On October 1, Hood met with his corps and division commanders and discussed by what method Sherman’s line of communication could best be damaged. As a result Hood moved on toward Lost Mountain with the corps of Lieutenant Generals S. D. Lee and Benjamin Cheatham. Lieutenant General A. P. Stewart, Major De Aragon’s Corps commander, was ordered to march with his force to Sherman’s rear at Big Shanty and there destroy the Atlantic & Western Railroad.
Major General French received the order to move on October 2. According to plan, his division of thirty-three hundred captured Big Shanty while the division of Major General Loring struck at Acworth and that of Major General Walthall took Moon’s Station. All troops then went to work destroying track and filling up railroad cuts. They also cut telegraph lines and the Yankees were forced to communicate via signal stations, one of which was atop Kennesaw Mountain and another eighteen miles to the Northeast at the town of Allatoona. According to Stewart, some ten to twelve miles of track were made unusable.
Hood moved on to New Hope Church and on the morning of October 4, Stewart received an order to rejoin the army with Loring’s and Walthall’s divisions while French’s Division was sent to fill up the railroad cut at Allatoona. A second order that came at 11:30 a. m. added Hood’s wish that French also destroy the bridge over the Etowah River if possible. Hood thereby expected French ‘s men to move the eighteen miles from Big Shanty to Allatoona, capture the garrison and fill in the railroad cut there, march an additional five miles to the Etowah River bridge and burn it, then double back about seventeen miles to the main body of the army at New Hope Church. All this was to be accomplished by the next day – less than thirty hours.
The town of Allatoona was on the west side of the railroad and consisted of the John Clayton House, a few stores and the railroad depot. On the east side of the tracks were two warehouses containing 1,000,000 rations of bread. The Yankee garrison guarding the pass also protected a herd of some nine thousand cattle five miles to the North. The railroad cut called “Allatoona Pass” was approximately three hundred sixty feet in length, one hundred seventy-five feet deep, and sixty feet wide. In addition to the monumental task of filling in the cut, the men of French’s Division were going to have to contend with a Federal garrison apparently much larger and more heavily fortified than Hood believed.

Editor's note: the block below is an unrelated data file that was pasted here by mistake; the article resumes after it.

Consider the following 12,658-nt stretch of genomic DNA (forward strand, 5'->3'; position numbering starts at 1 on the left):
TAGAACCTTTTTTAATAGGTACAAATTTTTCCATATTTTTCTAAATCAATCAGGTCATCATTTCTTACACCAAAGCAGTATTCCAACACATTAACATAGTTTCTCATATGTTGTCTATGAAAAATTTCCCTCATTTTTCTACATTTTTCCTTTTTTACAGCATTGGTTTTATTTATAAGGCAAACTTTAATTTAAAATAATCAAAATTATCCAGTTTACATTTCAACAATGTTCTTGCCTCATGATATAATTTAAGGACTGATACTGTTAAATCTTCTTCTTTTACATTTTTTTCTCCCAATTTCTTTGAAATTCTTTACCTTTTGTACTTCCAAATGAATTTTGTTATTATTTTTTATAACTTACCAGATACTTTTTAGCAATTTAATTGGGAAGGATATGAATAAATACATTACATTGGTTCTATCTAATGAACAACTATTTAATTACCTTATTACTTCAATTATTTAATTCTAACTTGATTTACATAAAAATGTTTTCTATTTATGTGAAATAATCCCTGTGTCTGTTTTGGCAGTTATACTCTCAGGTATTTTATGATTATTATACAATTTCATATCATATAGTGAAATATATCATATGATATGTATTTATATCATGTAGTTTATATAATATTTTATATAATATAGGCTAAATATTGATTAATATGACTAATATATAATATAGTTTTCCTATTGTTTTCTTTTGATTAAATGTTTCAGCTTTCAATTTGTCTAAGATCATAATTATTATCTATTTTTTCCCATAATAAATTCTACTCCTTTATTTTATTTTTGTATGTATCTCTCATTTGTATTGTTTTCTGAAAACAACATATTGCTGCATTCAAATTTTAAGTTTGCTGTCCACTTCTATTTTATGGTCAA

French took his men out of Big Shanty at 3:00 p. m. and in his words:
“… went all alone into the land occupied by the enemy, and Gen. Hood moved farther and farther away, leaving me isolated beyond all support or assistance.”
The division arrived at Acworth at dark, but was delayed there till 11:00 p. m. waiting on the arrival of expected supplies and finding a guide. French talked with two young women who had visited Allatoona that day, and from them learned that the Union garrison there was commanded by a Lieutenant Colonel John E. Tourtellotte and that he had a force on hand of approximately one thousand men. Captain James R. Taylor of the 1st Mississippi Cavalry was dispatched to strike the railroad near the Etowah River bridge and pull up track to prevent the Allatoona garrison being reinforced, but he failed in his effort.
On October 3, Sherman ordered Corse’s Division from Rome to Allatoona. Corse left Rome by train at 8:30 p. m. on October 4 with Colonel Richard Rowett’s Brigade numbering one thousand one hundred thirty-seven. The twenty carloads of reinforcements and 165,000 rounds of ammunition arrived at Allatoona at 1:00 a. m. and as ranking officer Corse took command.
The division crossed Allatoona Creek, about halfway between Acworth and Allatoona, at 2:00 a. m. and arrived in the vicinity of Allatoona an hour later. French left the 4th Mississippi Infantry of Sears’ Brigade and one cannon to capture a blockhouse at Allatoona Creek and ordered Major John Myrick to place the eleven remaining guns on the hills south and east of the railroad to lay fire on the railroad cut. The 39th North Carolina Infantry and the 32nd Texas Cavalry (dismounted), both of Ector’s Brigade, were sent to defend the artillery. Colonel Julius Andrews of the 32nd Texas Cavalry was placed in command of the two regiments.
French wished to approach the enemy positions atop Allatoona Pass from the West, and as the rest of the division moved in that direction, their guide became lost in the dark woods and French called a break. The men had been on the march for most of the twelve hours since leaving Big Shanty. They moved out when it became light enough to see and arrived at a ridge six hundred yards west of the pass at about 7:30 a. m.